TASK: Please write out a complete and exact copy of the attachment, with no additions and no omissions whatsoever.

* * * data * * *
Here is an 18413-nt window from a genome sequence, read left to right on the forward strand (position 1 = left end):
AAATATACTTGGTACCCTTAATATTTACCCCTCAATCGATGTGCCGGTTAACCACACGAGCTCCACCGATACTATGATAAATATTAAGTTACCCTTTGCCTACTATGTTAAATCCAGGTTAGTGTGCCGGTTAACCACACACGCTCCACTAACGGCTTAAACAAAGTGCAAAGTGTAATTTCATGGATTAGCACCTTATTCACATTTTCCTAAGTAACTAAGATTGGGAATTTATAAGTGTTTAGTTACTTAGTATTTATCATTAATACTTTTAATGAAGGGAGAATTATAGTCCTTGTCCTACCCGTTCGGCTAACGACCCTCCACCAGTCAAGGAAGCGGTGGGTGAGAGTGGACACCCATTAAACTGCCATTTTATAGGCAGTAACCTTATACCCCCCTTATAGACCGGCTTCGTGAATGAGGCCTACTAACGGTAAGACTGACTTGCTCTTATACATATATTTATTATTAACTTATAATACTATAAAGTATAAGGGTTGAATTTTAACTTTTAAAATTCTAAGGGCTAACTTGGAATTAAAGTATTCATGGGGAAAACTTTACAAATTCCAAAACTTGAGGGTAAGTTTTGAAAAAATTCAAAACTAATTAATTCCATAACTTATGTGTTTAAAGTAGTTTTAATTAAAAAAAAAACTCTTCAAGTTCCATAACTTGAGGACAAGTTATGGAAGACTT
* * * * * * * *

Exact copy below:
Here is an 18413-nt window from a genome sequence, read left to right on the forward strand (position 1 = left end):
AAATATACTTGGTACCCTTAATATTTACCCCTCAATCGATGTGCCGGTTAACCACACGAGCTCCACCGATACTATGATAAATATTAAGTTACCCTTTGCCTACTATGTTAAATCCAGGTTAGTGTGCCGGTTAACCACACACGCTCCACTAACGGCTTAAACAAAGTGCAAAGTGTAATTTCATGGATTAGCACCTTATTCACATTTTCCTAAGTAACTAAGATTGGGAATTTATAAGTGTTTAGTTACTTAGTATTTATCATTAATACTTTTAATGAAGGGAGAATTATAGTCCTTGTCCTACCCGTTCGGCTAACGACCCTCCACCAGTCAAGGAAGCGGTGGGTGAGAGTGGACACCCATTAAACTGCCATTTTATAGGCAGTAACCTTATACCCCCCTTATAGACCGGCTTCGTGAATGAGGCCTACTAACGGTAAGACTGACTTGCTCTTATACATATATTTATTATTAACTTATAATACTATAAAGTATAAGGGTTGAATTTTAACTTTTAAAATTCTAAGGGCTAACTTGGAATTAAAGTATTCATGGGGAAAACTTTACAAATTCCAAAACTTGAGGGTAAGTTTTGAAAAAATTCAAAACTAATTAATTCCATAACTTATGTGTTTAAAGTAGTTTTAATTAAAAAAAAAACTCTTCAAGTTCCATAACTTGAGGACAAGTTATGGAAGACTT